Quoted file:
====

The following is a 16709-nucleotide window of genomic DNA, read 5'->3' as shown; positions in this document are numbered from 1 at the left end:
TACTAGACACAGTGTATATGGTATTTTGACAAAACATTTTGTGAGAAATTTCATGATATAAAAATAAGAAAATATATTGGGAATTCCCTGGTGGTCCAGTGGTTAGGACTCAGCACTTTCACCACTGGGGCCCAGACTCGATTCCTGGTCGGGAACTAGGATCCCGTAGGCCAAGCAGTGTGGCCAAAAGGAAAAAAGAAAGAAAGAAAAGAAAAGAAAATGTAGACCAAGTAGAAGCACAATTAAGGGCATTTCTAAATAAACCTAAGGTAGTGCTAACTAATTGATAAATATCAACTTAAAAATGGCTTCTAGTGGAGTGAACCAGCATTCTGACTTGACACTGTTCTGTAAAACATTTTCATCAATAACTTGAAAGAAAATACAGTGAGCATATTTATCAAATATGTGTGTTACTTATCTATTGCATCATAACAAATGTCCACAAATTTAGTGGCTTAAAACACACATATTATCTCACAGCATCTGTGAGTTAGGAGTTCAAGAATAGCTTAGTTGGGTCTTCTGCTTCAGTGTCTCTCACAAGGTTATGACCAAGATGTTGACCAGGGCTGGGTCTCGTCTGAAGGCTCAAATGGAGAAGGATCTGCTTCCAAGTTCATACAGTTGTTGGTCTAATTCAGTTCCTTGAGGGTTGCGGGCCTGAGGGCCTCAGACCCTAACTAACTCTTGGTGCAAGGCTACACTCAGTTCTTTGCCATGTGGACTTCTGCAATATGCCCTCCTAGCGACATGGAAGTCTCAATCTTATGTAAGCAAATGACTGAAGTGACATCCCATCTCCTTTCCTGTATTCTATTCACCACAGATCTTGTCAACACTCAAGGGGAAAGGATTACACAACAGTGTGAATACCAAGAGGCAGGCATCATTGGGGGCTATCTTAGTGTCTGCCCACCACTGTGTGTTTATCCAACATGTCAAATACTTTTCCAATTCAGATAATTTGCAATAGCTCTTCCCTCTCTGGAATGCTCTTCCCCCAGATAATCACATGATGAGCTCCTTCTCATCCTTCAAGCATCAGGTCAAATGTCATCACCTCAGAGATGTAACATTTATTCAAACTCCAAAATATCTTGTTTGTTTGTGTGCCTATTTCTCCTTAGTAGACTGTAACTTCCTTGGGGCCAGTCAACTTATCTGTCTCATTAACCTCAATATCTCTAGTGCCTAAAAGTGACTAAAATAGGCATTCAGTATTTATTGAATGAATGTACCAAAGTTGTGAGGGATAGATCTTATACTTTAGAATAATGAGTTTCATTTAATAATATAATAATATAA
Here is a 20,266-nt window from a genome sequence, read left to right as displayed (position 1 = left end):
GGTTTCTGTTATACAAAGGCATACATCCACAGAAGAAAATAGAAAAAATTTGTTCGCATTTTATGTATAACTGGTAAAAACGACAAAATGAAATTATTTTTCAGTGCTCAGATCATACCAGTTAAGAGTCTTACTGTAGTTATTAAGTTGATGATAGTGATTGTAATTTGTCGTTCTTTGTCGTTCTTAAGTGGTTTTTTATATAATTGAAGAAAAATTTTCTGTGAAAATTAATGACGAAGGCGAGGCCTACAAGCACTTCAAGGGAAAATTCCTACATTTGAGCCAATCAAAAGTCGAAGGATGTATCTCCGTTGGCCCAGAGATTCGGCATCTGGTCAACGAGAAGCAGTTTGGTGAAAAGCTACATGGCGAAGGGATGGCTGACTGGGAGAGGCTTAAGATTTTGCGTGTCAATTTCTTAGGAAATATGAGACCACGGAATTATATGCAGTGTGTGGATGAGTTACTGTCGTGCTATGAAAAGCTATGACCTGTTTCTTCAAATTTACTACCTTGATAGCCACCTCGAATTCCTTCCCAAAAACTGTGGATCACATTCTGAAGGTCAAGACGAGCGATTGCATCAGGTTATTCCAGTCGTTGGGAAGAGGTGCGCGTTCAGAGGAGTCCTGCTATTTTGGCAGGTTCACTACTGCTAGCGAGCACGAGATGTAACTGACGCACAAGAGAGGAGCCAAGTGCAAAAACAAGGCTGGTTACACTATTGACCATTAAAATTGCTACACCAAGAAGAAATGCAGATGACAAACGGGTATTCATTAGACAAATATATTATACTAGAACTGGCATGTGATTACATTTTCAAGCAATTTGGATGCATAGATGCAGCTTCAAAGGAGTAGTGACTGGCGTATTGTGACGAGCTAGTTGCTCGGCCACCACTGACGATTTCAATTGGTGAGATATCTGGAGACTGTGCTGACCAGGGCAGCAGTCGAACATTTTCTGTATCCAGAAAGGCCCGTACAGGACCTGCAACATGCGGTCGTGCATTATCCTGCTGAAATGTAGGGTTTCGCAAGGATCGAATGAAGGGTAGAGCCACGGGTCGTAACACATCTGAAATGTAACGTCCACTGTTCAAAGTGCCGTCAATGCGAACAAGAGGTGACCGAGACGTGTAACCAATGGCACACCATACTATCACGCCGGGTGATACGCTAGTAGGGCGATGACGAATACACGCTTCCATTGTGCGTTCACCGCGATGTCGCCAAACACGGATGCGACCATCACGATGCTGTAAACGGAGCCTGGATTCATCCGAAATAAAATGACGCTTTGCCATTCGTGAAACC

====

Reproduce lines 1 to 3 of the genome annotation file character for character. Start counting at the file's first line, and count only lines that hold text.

The following is a 16709-nucleotide window of genomic DNA, read 5'->3' as shown; positions in this document are numbered from 1 at the left end:
TACTAGACACAGTGTATATGGTATTTTGACAAAACATTTTGTGAGAAATTTCATGATATAAAAATAAGAAAATATATTGGGAATTCCCTGGTGGTCCAGTGGTTAGGACTCAGCACTTTCACCACTGGGGCCCAGACTCGATTCCTGGTCGGGAACTAGGATCCCGTAGGCCAAGCAGTGTGGCCAAAAGGAAAAAAGAAAGAAAGAAAAGAAAAGAAAATGTAGACCAAGTAGAAGCACAATTAAGGGCATTTCTAAATAAACCTAAGGTAGTGCTAACTAATTGATAAATATCAACTTAAAAATGGCTTCTAGTGGAGTGAACCAGCATTCTGACTTGACACTGTTCTGTAAAACATTTTCATCAATAACTTGAAAGAAAATACAGTGAGCATATTTATCAAATATGTGTGTTACTTATCTATTGCATCATAACAAATGTCCACAAATTTAGTGGCTTAAAACACACATATTATCTCACAGCATCTGTGAGTTAGGAGTTCAAGAATAGCTTAGTTGGGTCTTCTGCTTCAGTGTCTCTCACAAGGTTATGACCAAGATGTTGACCAGGGCTGGGTCTCGTCTGAAGGCTCAAATGGAGAAGGATCTGCTTCCAAGTTCATACAGTTGTTGGTCTAATTCAGTTCCTTGAGGGTTGCGGGCCTGAGGGCCTCAGACCCTAACTAACTCTTGGTGCAAGGCTACACTCAGTTCTTTGCCATGTGGACTTCTGCAATATGCCCTCCTAGCGACATGGAAGTCTCAATCTTATGTAAGCAAATGACTGAAGTGACATCCCATCTCCTTTCCTGTATTCTATTCACCACAGATCTTGTCAACACTCAAGGGGAAAGGATTACACAACAGTGTGAATACCAAGAGGCAGGCATCATTGGGGGCTATCTTAGTGTCTGCCCACCACTGTGTGTTTATCCAACATGTCAAATACTTTTCCAATTCAGATAATTTGCAATAGCTCTTCCCTCTCTGGAATGCTCTTCCCCCAGATAATCACATGATGAGCTCCTTCTCATCCTTCAAGCATCAGGTCAAATGTCATCACCTCAGAGATGTAACATTTATTCAAACTCCAAAATATCTTGTTTGTTTGTGTGCCTATTTCTCCTTAGTAGACTGTAACTTCCTTGGGGCCAGTCAACTTATCTGTCTCATTAACCTCAATATCTCTAGTGCCTAAAAGTGACTAAAATAGGCATTCAGTATTTATTGAATGAATGTACCAAAGTTGTGAGGGATAGATCTTATACTTTAGAATAATGAGTTTCATTTAATAATATAATAATATAA
Here is a 20,266-nt window from a genome sequence, read left to right as displayed (position 1 = left end):